- Balancing: if gap is Symmetric adjust tibia, if asymmetric adjust femur.
- Landmarks: Joint line should be @1.5cm above the tip of the fibular head. Also consider measuring the distance from the adductor tubercle to the joint line on the unaffected side for comparision.
- Patellofemoral articulation-avoid IR femoral component(landmarks=A/P axis of femur, epicondylar axis which is in slight ER, posterior condylar axis. Avoid IR tibia. Medialize/centralize patellar component.
- Polyethylene thickness must be at least 8mm to keep contact stresses below the yield strength of UHMWPE.
- If between sizes using posterior reference use larger size to avoid notching
- If between sizes using anterior referencing use smaller size
- Femoral Notching: Notching decreases femoral bending strength by 18% and torsional strength by 39.2% (Lesh ML, JBJS 2000;82:1096). But notching has not been shown to increase fracture risk or change clinical outcomes (Ritter MA, JBJS 2005;87:2411).
- Consider low-dose antibiotic laden cement (<2g antibiotic per 40g cement). (Bourne R, J Arthroplasty 2004;19:69).
- TKA Case card.
- Consider pain relief cocktail injection: narcotic, anti inflammatory, vaso-constrictor. 30 mg of ketorolac, 5 mg of epimorphine, 0.6 mL of 0.1% epinephrine, and 400 mg of ropivacaine, in a 100 mL volume. Due not use if using filtered blood reinfusion drains.
- (1)Restore mechanical alignment [neutral tibiofemoral alignment = 4°-6° of anatomic valgus], (2)horizontal joint line, (3)soft tissue balance (ligament), (4)patella tracking (Q-angle)
- Bilateral TKA: Staggered TKA(4-7 days apart in single hospitalization) has the lowest overall rate of complications for pts requiring bilateral TKA as compared to sequential TKA and staged TKA. (Sliva CD, JBJS Am 2005;87:508-513)
Valgus Deformity Considerations
- Release osteophytes & capsule >iliotibial band if tight in extension; popliteus if tight in flexion> PCL>LCL : If tight in both flexion and extension consider release LCL first and preserving other lateral stabilizers. Consider MCL advancement / reconstruction for severe valgus with medial laxity. Alternative technique for valgus knee = Elkus M, JBJS 2004:86A;2671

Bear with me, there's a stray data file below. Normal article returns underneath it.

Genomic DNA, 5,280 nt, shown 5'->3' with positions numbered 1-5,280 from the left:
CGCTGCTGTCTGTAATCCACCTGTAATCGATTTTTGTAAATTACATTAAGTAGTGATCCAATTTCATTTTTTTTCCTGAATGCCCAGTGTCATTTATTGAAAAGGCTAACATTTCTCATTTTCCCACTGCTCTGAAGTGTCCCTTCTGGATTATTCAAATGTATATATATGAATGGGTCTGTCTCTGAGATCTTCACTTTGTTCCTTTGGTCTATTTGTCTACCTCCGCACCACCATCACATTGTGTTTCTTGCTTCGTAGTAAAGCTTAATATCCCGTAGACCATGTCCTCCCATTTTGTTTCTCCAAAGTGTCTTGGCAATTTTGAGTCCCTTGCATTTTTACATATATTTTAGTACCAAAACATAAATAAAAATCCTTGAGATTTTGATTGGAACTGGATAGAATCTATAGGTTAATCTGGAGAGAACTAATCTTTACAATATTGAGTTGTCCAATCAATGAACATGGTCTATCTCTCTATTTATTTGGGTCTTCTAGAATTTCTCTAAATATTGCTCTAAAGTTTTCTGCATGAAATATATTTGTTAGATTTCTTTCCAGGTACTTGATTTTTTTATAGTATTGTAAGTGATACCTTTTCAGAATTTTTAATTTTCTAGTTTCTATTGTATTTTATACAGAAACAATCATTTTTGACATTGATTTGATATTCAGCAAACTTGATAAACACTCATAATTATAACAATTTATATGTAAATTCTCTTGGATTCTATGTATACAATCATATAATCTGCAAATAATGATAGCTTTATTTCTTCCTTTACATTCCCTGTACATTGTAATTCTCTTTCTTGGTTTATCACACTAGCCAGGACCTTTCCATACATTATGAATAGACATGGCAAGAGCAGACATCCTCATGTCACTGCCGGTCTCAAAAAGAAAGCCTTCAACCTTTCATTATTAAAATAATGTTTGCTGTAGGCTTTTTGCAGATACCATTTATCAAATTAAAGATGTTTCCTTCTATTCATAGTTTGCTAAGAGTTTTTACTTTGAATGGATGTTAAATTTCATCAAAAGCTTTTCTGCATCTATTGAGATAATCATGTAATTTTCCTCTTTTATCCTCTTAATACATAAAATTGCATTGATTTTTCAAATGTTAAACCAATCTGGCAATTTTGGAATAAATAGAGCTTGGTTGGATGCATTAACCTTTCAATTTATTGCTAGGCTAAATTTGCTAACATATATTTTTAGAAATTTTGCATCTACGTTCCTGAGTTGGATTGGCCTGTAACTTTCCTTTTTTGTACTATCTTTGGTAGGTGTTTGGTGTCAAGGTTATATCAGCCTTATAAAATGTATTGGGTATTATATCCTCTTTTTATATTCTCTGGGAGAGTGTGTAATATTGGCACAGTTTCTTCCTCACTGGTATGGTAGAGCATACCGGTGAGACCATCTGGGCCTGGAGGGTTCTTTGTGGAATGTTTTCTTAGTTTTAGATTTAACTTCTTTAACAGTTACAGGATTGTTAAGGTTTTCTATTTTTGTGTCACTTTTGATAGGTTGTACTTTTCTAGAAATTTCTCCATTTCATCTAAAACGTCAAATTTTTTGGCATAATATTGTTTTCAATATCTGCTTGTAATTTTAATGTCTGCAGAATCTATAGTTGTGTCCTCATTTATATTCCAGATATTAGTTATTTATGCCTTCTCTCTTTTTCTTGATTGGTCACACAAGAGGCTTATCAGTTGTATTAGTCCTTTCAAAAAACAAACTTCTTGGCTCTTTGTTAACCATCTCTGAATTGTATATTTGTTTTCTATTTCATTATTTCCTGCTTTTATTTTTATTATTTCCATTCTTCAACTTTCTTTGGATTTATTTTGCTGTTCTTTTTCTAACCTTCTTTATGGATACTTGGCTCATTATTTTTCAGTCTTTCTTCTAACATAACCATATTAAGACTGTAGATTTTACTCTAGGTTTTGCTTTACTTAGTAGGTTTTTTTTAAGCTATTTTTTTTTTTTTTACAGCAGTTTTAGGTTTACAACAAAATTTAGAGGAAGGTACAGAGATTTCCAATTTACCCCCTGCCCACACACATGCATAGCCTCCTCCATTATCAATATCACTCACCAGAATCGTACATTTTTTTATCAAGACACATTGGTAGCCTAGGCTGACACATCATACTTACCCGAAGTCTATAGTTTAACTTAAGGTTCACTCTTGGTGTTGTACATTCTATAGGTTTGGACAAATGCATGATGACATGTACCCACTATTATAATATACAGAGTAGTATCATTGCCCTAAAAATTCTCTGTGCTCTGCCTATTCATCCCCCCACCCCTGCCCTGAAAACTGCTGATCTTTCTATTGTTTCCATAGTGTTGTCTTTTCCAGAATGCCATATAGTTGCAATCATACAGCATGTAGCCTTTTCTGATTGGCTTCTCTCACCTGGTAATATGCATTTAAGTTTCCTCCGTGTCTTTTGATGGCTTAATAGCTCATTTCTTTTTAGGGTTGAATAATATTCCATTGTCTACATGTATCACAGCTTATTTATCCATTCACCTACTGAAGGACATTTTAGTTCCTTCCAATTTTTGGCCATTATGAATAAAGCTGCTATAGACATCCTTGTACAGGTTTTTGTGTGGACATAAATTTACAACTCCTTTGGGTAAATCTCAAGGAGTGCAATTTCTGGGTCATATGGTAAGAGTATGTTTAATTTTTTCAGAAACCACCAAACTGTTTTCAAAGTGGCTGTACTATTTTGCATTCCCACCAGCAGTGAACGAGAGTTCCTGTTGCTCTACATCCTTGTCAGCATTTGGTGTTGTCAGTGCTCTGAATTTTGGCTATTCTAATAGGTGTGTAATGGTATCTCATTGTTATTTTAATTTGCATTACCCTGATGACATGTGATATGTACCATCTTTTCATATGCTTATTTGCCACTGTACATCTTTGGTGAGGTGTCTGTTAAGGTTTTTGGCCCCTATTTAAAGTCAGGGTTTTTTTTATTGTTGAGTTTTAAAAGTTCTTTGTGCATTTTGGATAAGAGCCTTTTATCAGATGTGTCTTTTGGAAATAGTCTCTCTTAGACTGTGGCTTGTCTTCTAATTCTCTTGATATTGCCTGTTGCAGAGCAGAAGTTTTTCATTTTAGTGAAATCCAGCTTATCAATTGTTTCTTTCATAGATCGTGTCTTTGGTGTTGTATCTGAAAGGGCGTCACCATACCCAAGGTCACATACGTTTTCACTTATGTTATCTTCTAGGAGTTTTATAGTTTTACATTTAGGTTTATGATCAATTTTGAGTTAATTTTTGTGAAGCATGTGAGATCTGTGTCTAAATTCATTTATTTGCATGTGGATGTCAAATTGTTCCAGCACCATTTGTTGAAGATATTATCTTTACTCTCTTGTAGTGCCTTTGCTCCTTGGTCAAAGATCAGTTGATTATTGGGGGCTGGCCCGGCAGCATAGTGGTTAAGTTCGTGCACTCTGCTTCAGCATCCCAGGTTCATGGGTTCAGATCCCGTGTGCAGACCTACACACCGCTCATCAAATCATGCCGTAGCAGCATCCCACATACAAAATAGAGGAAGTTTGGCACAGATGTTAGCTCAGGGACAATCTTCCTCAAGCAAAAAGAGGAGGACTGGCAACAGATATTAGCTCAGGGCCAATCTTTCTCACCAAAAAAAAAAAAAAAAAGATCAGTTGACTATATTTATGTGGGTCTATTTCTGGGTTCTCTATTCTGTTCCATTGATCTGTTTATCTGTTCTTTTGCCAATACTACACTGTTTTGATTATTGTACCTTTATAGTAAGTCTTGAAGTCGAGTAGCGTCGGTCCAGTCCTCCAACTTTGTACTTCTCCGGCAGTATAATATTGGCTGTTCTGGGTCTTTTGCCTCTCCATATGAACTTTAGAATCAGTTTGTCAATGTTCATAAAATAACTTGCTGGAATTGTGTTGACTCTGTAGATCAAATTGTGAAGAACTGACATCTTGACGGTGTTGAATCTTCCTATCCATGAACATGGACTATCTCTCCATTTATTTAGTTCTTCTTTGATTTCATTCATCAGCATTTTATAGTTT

- Valgus deformity is generally from deformity of the distal femur rather than the proximal tibia such as hypoplastic lateral femoral condyle. Must consider any lateral condyle deformity when aligning knee to avoid internal rotation of the femoral component. (Favorito PJ, Mihalko WM, Krackow KA. Total knee arthroplasty in the valgus knee. J Am Acad Orthop Surg. 2002 Jan-Feb;10(1):16-24).
Varus Deformity Considerations
- Release osteophytes >deep MCL>posteromedial corner & semimembranosus insertion >elevation of superficial MCL> ? PCL
TKA component design
- Polyethylene must be direct-compression molded, without calcium stearate
- Want irradiation in inert environment (without air)
- Crystallinity >70% = higher wear. Want crystallinity 50-56%
- Want short shelf storage time
- 5.0% revision rate for minimally stabilized replacements compared to 6.0% posterior-stabilized replacements. (Vertullo C, JBJS 2017:99(13):1129–1139)
- Posterior Cruciate Retainingdesigns: Advantages = bone preservation, potentially more physioligic femoral rollback, PCL proprioception. Disadvantages = May cause paradoxical anterior femoral sliding instead of rollback, posterior femoral subluxation if too tight or flexion instability if too lose, late PCL laxity, less congruent joint surface with potential increased articular stress, difficult to correct severe deformities.
- PS (PCL substituting: Advantages = fixed rollback, more congruent joint surface. Disadvantages: patellofemoral clunck syndrome, rare implant dislocation, loss of proprioception, femoral notch resection needed.
- Mobile-bearing:Advantages = ultra conforming articular geometry with low contact stress, automatic rotational aligment correction. Disadvantages = potential bearing dislocation, may be technically more difficult.
- Bearing Materials: metal on metal, Alumina/Zirconia Ceramic, Polyethylene.
- Pre-op: Check implants available, instruments available, reciprocating saw for notch cuts, ortho bump for initial exposure, .050 inch oscillating saw)
- supine position, ancef antibiotic
- Anesthesia: Consider peripheral nerve blocks (Horlocker TT, JAAOS 2006;14:126)
- bony prominences well padded
- foley catheter
- tourniquet high on the thigh
- r/l LE prepped and draped in standard sterile fashion
- limb exsanguinated with Esmarch, tourniquet inflated to 300mmHg
- midline incision, just above patella to just medial to tibial tubercle. With knee flexed slightly
- SQ, deep fascia
- medial parapatellar arthrotomy
- medial release
- lateral patellofemoral ligament released
- posterior half of infrapatellar fat pad